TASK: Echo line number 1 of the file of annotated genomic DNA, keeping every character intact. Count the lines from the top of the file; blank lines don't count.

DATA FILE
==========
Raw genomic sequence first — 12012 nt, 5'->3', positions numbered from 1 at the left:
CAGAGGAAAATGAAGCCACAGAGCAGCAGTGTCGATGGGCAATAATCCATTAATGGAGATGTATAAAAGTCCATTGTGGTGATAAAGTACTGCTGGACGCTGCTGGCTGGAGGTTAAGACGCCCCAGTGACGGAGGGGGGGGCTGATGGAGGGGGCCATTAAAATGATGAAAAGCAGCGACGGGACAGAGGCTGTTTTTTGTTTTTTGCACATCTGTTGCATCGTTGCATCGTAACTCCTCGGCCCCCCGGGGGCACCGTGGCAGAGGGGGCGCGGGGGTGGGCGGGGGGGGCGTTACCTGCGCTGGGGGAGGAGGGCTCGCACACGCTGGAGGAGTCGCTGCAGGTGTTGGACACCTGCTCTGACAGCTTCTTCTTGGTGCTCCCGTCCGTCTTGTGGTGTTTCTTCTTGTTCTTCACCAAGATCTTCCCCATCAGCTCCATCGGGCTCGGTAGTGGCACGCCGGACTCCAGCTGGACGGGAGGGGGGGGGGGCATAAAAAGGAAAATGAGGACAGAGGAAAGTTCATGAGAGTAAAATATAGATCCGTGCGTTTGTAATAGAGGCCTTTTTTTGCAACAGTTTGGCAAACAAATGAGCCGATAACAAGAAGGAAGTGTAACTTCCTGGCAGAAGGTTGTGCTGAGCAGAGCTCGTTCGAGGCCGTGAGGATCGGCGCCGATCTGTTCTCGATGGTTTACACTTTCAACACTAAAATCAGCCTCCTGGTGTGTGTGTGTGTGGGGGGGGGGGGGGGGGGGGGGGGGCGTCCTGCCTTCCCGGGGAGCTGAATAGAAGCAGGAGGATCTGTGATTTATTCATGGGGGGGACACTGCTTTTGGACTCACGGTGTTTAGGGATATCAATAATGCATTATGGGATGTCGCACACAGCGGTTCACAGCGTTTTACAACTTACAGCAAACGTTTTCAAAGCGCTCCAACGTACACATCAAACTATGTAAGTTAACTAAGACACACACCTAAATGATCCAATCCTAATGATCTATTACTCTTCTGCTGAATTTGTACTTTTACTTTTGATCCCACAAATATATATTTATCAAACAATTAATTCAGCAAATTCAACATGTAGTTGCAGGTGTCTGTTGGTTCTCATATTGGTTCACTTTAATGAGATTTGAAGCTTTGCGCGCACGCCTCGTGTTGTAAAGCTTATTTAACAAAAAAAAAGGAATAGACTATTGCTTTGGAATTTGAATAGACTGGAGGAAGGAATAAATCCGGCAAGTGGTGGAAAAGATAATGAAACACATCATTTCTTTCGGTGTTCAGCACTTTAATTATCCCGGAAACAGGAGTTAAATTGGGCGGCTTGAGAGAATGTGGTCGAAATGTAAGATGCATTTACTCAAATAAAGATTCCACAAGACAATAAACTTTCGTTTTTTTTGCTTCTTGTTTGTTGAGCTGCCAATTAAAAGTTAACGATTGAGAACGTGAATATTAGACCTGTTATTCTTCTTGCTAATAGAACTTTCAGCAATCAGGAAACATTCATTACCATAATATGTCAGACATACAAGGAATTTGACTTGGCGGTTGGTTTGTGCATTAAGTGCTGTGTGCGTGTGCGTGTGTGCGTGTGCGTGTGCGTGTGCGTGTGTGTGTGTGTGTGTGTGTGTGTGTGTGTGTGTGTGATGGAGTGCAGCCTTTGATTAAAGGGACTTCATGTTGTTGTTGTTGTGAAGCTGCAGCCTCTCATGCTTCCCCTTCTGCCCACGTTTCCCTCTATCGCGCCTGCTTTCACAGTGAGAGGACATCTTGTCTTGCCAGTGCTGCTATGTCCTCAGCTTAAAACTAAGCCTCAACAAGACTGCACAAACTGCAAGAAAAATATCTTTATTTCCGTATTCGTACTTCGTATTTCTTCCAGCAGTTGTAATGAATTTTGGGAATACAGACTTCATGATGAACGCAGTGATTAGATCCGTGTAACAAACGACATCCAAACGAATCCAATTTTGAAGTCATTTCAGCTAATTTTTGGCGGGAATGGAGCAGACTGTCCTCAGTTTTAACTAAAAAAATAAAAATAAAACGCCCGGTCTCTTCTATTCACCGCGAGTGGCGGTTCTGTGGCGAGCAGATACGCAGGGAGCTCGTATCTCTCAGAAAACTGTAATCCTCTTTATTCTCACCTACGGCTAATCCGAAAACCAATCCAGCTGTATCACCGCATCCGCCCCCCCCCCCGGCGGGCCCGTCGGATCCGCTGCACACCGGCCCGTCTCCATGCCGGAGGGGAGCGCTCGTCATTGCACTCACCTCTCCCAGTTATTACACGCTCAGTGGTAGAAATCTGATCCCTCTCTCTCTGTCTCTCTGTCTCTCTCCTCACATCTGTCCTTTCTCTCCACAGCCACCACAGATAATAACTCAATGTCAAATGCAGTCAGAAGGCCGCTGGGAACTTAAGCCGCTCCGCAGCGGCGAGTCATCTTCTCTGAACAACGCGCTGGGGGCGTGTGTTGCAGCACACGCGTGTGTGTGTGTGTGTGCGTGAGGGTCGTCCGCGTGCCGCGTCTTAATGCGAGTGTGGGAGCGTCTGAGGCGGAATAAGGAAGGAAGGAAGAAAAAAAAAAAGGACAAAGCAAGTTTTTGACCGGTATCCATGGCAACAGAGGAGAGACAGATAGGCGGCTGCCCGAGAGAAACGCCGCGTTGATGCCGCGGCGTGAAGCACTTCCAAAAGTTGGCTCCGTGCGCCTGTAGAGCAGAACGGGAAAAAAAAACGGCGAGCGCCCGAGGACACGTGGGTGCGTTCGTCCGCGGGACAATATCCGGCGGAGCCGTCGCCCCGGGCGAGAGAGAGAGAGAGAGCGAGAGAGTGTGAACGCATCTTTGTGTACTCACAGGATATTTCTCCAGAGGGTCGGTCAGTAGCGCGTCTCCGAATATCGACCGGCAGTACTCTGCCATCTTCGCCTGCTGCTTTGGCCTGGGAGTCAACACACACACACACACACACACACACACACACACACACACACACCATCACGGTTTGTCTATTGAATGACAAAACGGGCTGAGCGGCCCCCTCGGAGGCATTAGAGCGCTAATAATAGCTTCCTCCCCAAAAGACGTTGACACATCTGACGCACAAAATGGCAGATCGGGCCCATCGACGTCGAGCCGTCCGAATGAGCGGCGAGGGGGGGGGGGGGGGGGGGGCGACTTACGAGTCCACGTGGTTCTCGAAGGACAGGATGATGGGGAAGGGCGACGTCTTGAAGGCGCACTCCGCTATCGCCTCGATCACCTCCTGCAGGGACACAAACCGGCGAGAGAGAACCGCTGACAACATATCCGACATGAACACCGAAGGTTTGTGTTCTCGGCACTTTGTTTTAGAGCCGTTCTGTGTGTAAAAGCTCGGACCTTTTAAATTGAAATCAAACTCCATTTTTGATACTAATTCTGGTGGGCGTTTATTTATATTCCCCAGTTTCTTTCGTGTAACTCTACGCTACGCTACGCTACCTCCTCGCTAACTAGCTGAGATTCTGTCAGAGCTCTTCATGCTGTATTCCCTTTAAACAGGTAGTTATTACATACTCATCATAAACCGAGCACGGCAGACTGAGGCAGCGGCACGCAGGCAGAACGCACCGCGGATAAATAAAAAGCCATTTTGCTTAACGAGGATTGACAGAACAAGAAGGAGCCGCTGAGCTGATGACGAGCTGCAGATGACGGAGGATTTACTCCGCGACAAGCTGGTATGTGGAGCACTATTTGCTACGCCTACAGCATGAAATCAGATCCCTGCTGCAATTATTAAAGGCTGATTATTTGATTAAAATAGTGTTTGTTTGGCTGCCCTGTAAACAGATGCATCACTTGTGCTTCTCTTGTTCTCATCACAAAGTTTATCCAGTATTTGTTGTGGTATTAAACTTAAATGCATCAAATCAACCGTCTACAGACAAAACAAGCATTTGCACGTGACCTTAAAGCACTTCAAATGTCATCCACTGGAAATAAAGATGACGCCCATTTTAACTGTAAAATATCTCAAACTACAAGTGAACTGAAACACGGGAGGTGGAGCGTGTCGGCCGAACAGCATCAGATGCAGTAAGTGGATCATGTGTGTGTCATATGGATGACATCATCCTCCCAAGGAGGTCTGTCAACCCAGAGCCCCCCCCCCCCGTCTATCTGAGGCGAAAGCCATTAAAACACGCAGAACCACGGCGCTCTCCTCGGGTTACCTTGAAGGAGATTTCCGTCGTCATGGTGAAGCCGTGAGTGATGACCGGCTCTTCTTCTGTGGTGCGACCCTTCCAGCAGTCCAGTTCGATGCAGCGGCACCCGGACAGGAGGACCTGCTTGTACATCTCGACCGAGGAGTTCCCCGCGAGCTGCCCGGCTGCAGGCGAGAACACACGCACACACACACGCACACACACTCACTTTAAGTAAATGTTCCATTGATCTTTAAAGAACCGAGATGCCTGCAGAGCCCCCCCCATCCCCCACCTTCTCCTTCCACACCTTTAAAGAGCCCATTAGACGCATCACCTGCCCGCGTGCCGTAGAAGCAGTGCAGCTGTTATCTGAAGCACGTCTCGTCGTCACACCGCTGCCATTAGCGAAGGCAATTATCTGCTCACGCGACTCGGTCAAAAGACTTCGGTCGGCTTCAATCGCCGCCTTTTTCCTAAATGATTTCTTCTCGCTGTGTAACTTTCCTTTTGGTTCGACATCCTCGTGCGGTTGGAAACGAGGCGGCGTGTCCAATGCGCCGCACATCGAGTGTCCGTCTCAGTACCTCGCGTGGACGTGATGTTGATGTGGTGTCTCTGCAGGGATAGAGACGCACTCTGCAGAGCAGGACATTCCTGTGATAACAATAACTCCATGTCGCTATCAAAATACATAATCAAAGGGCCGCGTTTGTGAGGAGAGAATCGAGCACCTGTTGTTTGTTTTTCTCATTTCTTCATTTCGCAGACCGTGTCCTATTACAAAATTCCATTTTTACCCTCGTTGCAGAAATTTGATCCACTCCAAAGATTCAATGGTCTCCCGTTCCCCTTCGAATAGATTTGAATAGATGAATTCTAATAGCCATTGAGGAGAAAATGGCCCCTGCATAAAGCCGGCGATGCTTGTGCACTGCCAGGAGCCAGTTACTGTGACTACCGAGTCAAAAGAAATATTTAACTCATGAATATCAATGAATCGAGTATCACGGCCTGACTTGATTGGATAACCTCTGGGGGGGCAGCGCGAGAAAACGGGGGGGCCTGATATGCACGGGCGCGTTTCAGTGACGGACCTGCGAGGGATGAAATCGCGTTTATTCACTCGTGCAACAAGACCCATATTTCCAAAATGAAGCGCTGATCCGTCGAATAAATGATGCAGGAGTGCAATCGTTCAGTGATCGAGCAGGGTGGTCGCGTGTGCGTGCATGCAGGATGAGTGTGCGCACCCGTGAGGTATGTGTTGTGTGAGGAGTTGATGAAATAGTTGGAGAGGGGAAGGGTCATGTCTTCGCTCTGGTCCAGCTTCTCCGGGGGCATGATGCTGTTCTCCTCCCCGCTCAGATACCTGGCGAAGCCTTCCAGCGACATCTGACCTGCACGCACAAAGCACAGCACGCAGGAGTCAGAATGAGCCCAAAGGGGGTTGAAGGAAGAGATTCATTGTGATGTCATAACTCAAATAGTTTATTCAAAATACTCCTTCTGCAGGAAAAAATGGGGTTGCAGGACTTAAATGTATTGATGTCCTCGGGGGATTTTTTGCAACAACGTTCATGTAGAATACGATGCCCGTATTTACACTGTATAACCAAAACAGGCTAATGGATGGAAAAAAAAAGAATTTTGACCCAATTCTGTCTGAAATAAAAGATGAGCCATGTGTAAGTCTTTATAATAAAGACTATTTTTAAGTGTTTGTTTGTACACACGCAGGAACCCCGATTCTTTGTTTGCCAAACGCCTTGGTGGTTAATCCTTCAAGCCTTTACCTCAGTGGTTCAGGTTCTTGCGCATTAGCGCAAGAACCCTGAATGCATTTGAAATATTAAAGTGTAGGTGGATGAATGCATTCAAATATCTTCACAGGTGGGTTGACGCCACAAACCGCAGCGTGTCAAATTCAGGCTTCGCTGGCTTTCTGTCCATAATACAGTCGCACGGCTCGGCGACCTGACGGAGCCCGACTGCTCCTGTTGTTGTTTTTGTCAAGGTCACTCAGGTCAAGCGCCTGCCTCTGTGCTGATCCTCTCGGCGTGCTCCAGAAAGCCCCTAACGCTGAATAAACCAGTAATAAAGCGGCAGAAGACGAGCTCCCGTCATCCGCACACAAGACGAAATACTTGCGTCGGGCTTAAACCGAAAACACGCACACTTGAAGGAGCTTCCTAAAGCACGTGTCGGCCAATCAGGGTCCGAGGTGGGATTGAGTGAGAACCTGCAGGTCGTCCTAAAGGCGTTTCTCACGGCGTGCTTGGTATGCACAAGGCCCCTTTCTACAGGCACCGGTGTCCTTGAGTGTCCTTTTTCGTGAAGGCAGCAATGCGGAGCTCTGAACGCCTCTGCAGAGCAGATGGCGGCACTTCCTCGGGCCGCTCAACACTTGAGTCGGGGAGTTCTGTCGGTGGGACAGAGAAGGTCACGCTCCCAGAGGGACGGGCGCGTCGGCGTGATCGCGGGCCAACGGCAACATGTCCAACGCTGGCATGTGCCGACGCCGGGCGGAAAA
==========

Raw genomic sequence first — 12012 nt, 5'->3', positions numbered from 1 at the left: